When going heavier, I have been known to do some very gourmet cooking on the trail.  This includes everything from one-pot meals to pan biscuits and pizza to steam baking to full-blown, mutli-pan, multi-course meals.  There are lots of good resources that cover techniques and recipes, but below are some of my favorite references:
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STORE LINKS:
« Last Edit: September 08, 2011, 03:18:16 PM by shigadeyo » Logged

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Couscous
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« Reply #5 on: February 09, 2011, 09:19:57 AM »

"I have several great ethnic recipes found on the Internet from "Prosecutor's Cookbook", but I have yet to find a copy of the actual book..." - What are some of the recipes? Prosecutorís Pancakes, Felony Fruit Salad, 9th Circuit Salisbury Steak, Premeditated Mashed Potatoes, Misdemeanor Margarita - If those sound familiar it's Aaron Colin's Criminal Law Cookbook - Amazon has (2) - ISBN 0-7414-5239-1
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shigadeyo
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« Reply #6 on: February 09, 2011, 01:08:32 PM »

After I made my previous post, I did some searching on the Internet and reached out to a guy who had posted about
"Prosecutor's Cookbook" on another forum.  He sent me a copy with some additions that he made.  The link to the cookbook is below.  Also, here is a link to his blog - Backpacking Technology

Prosecutor's Cookbook
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"If one did not have a map, one would get lost, which defeats the purpose of blazing.  A hiker should be able to follow the BT without a map." - Buckeye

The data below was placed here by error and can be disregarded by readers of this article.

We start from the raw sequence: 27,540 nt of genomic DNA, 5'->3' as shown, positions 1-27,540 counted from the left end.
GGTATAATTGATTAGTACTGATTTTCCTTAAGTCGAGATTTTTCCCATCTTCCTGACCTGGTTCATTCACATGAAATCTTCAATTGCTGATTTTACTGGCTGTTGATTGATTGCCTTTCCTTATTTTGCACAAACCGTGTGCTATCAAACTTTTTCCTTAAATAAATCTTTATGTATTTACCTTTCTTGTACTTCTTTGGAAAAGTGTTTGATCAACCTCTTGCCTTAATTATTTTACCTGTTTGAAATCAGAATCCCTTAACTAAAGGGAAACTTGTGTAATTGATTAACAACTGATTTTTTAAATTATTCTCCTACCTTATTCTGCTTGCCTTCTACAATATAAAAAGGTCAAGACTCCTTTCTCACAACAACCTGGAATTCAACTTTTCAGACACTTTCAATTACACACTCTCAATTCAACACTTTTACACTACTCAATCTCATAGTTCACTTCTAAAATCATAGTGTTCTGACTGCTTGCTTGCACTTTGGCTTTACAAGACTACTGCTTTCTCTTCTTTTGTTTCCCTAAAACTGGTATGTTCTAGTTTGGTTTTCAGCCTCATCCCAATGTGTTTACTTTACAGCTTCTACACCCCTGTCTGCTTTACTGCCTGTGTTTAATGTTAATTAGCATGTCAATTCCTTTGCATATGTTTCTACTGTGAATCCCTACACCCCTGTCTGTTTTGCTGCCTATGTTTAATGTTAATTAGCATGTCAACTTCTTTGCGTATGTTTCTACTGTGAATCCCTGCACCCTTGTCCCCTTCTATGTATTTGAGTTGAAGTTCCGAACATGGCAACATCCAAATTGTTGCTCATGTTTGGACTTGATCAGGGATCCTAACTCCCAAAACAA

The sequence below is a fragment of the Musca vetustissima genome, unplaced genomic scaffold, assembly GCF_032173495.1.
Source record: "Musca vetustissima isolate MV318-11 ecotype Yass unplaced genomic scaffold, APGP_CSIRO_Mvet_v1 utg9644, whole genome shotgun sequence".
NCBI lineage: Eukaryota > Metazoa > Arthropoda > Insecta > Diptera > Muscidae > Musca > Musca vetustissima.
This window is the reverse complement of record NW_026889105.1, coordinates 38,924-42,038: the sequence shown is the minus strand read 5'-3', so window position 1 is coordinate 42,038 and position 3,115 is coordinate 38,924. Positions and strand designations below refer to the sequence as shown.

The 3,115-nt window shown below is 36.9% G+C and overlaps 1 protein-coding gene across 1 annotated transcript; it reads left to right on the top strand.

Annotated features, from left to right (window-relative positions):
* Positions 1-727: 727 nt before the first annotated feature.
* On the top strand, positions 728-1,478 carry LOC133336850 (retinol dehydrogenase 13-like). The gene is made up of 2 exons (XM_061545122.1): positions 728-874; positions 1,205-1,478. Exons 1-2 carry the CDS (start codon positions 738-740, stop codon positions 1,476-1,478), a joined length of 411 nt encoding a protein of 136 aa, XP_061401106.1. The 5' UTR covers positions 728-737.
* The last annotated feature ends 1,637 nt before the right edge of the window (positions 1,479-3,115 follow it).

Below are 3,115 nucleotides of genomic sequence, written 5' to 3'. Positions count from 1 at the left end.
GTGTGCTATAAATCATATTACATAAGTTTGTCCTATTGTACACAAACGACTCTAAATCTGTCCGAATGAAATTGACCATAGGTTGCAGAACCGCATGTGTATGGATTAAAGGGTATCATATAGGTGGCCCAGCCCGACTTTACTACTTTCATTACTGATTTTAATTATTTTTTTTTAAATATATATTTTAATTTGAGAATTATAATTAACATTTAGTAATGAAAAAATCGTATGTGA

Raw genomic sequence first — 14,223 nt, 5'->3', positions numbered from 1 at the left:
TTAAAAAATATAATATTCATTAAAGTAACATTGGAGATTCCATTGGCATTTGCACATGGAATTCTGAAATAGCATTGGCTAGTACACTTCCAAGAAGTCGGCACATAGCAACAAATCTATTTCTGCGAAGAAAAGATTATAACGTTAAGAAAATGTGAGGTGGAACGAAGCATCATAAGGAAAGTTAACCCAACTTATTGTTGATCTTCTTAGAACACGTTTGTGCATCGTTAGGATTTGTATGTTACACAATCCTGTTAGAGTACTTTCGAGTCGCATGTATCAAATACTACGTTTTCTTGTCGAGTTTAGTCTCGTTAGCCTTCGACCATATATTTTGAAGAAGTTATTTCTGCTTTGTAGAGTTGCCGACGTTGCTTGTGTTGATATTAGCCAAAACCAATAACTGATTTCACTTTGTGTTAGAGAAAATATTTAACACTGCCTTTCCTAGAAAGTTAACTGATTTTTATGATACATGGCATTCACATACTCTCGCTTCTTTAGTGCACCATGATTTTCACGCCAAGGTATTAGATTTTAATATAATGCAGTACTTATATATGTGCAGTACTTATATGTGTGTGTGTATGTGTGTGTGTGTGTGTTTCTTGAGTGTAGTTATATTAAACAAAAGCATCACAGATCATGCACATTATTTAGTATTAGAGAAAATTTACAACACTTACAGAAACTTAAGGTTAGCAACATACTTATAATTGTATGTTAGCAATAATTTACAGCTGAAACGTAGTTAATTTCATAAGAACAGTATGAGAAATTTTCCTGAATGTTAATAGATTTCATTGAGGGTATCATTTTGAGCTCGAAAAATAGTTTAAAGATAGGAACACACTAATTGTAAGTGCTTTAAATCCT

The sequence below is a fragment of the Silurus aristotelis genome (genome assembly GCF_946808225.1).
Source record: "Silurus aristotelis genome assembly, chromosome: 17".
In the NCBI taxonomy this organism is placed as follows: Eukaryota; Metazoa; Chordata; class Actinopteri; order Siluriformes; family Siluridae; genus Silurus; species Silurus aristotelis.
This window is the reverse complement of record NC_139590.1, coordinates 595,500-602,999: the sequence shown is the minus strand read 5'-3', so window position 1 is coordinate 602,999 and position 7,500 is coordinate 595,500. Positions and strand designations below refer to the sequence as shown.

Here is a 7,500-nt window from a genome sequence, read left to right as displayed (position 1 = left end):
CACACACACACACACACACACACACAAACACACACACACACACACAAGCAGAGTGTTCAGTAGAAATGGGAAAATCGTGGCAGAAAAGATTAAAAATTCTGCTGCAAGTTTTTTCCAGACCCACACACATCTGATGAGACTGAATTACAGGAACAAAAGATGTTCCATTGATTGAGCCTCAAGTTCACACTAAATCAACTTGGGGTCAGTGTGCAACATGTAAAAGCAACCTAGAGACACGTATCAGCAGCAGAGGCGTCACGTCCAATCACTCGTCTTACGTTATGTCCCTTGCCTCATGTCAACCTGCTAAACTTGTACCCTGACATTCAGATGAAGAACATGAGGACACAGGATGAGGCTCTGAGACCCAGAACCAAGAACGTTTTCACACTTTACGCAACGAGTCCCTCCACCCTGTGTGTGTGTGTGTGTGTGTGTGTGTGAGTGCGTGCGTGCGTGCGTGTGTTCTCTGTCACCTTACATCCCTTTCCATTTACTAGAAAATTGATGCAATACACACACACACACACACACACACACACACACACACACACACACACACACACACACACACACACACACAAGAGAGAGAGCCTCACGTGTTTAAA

Poppie
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« Reply #7 on: May 31, 2011, 04:16:32 PM »

My Chili went over well at the "barn" during the MAC hike.  When I make Chili I throw everything in the refrig into it.  Therefore, it would be like a hobo stew.  On a campout with the scouts, each scout brings a can of food from home.  We throw all cans into a pot and make soup.  I have never had a soup that was not perfect.

Then again the scouts like black and scrambled pancakes:  They forget the oil and cook the pancake on the grill without.  When it begins to burn they attempt to turn it but end up scrambling it.  Since the first half burned they do not leave the second side on the burner.  The pancake is removed with a black crust over "creamy" center.  The scout when questioned, responds that this is the way Mom makes it and they love it.
« Last Edit: June 01, 2011, 05:03:04 PM by Poppie » Logged

Departng Milford August 14, 2011
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« Reply #8 on: June 01, 2011, 08:15:19 AM »

 Cheesy Cheesy Cheesy That post brings back many memories of scouts who were never allowed to cook anything at home.
They either requested advice from experienced scouts, or their whole patrol would eat burned pancakes, liquid eggs, grease soaked donuts, undercooked rice jambalaya, etc. etc. Two of the key goals of scouting are to develop leadership and outdoor skills, but getting experience with planning meals - purchasing the items - and preparing meals is probably one of the most useful things that occurs.
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Backpacking light, feels so right.